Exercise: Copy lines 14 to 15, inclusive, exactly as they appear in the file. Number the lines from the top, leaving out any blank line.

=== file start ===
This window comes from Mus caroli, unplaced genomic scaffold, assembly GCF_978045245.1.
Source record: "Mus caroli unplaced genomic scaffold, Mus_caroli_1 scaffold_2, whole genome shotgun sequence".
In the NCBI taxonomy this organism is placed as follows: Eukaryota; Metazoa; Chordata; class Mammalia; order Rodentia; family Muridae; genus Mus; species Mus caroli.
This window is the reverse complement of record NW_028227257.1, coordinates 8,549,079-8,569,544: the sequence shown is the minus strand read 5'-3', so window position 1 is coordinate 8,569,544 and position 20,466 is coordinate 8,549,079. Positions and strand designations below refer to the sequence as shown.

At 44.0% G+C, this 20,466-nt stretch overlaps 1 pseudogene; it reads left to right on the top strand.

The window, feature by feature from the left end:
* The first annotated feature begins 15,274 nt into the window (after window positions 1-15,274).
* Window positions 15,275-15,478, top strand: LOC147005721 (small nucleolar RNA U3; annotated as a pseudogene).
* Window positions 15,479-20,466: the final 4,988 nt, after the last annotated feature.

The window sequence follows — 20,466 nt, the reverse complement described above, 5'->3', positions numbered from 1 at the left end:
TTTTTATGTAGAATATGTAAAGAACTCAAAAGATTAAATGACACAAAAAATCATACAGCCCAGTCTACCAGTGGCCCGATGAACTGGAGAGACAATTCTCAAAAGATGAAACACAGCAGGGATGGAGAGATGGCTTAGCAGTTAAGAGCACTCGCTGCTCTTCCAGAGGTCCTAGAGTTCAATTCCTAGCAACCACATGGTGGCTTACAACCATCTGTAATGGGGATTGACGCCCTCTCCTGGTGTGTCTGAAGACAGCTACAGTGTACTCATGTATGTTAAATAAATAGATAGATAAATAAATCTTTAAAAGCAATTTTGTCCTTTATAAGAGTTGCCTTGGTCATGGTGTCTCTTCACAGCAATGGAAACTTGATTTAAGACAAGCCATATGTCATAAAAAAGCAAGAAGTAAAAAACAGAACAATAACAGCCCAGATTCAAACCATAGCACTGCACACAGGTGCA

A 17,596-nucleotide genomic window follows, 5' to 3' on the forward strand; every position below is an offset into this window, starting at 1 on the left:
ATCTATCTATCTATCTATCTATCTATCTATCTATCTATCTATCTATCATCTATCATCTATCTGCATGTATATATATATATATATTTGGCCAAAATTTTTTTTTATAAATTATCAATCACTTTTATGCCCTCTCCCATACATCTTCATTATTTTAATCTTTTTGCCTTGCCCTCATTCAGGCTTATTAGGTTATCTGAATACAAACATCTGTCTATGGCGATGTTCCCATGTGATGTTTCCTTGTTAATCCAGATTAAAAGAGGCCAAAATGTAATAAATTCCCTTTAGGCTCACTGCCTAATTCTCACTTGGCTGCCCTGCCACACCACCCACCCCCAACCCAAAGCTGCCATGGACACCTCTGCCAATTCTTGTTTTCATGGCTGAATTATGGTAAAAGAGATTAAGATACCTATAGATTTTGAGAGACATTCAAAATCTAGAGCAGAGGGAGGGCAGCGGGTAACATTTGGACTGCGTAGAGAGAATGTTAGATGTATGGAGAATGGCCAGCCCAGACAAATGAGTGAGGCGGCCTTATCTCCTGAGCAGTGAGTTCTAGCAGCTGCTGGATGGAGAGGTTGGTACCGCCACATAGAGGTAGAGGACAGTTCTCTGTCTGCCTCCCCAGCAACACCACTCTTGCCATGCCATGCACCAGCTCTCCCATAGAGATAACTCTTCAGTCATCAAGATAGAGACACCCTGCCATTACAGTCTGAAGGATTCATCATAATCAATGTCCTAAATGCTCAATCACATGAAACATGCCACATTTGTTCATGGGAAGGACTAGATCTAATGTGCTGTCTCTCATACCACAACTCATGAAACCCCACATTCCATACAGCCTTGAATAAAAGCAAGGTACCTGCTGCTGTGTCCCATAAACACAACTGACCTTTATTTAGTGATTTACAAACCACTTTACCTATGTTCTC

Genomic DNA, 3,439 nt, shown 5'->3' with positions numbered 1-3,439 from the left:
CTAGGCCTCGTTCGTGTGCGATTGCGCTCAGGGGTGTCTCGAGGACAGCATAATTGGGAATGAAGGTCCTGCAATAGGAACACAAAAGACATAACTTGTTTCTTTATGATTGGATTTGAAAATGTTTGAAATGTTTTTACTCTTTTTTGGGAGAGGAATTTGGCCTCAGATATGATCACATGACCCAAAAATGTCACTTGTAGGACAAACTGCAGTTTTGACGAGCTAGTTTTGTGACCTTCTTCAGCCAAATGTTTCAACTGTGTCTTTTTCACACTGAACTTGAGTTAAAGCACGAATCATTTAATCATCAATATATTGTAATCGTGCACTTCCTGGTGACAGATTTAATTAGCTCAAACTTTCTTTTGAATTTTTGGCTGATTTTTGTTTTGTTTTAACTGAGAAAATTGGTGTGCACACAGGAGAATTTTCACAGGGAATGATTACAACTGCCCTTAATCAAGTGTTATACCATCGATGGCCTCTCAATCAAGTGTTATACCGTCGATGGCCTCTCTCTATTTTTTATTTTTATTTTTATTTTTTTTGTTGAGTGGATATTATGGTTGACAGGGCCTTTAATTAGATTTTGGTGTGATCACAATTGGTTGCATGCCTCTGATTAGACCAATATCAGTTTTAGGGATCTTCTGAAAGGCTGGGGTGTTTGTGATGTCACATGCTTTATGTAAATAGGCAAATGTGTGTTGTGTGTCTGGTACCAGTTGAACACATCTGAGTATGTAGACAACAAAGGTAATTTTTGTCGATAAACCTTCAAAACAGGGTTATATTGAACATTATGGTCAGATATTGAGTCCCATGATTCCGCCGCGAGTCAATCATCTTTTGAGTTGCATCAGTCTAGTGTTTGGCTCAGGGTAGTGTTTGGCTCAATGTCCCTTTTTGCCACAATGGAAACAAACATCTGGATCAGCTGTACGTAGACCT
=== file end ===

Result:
Genomic DNA, 3,439 nt, shown 5'->3' with positions numbered 1-3,439 from the left:
CTAGGCCTCGTTCGTGTGCGATTGCGCTCAGGGGTGTCTCGAGGACAGCATAATTGGGAATGAAGGTCCTGCAATAGGAACACAAAAGACATAACTTGTTTCTTTATGATTGGATTTGAAAATGTTTGAAATGTTTTTACTCTTTTTTGGGAGAGGAATTTGGCCTCAGATATGATCACATGACCCAAAAATGTCACTTGTAGGACAAACTGCAGTTTTGACGAGCTAGTTTTGTGACCTTCTTCAGCCAAATGTTTCAACTGTGTCTTTTTCACACTGAACTTGAGTTAAAGCACGAATCATTTAATCATCAATATATTGTAATCGTGCACTTCCTGGTGACAGATTTAATTAGCTCAAACTTTCTTTTGAATTTTTGGCTGATTTTTGTTTTGTTTTAACTGAGAAAATTGGTGTGCACACAGGAGAATTTTCACAGGGAATGATTACAACTGCCCTTAATCAAGTGTTATACCATCGATGGCCTCTCAATCAAGTGTTATACCGTCGATGGCCTCTCTCTATTTTTTATTTTTATTTTTATTTTTTTTGTTGAGTGGATATTATGGTTGACAGGGCCTTTAATTAGATTTTGGTGTGATCACAATTGGTTGCATGCCTCTGATTAGACCAATATCAGTTTTAGGGATCTTCTGAAAGGCTGGGGTGTTTGTGATGTCACATGCTTTATGTAAATAGGCAAATGTGTGTTGTGTGTCTGGTACCAGTTGAACACATCTGAGTATGTAGACAACAAAGGTAATTTTTGTCGATAAACCTTCAAAACAGGGTTATATTGAACATTATGGTCAGATATTGAGTCCCATGATTCCGCCGCGAGTCAATCATCTTTTGAGTTGCATCAGTCTAGTGTTTGGCTCAGGGTAGTGTTTGGCTCAATGTCCCTTTTTGCCACAATGGAAACAAACATCTGGATCAGCTGTACGTAGACCT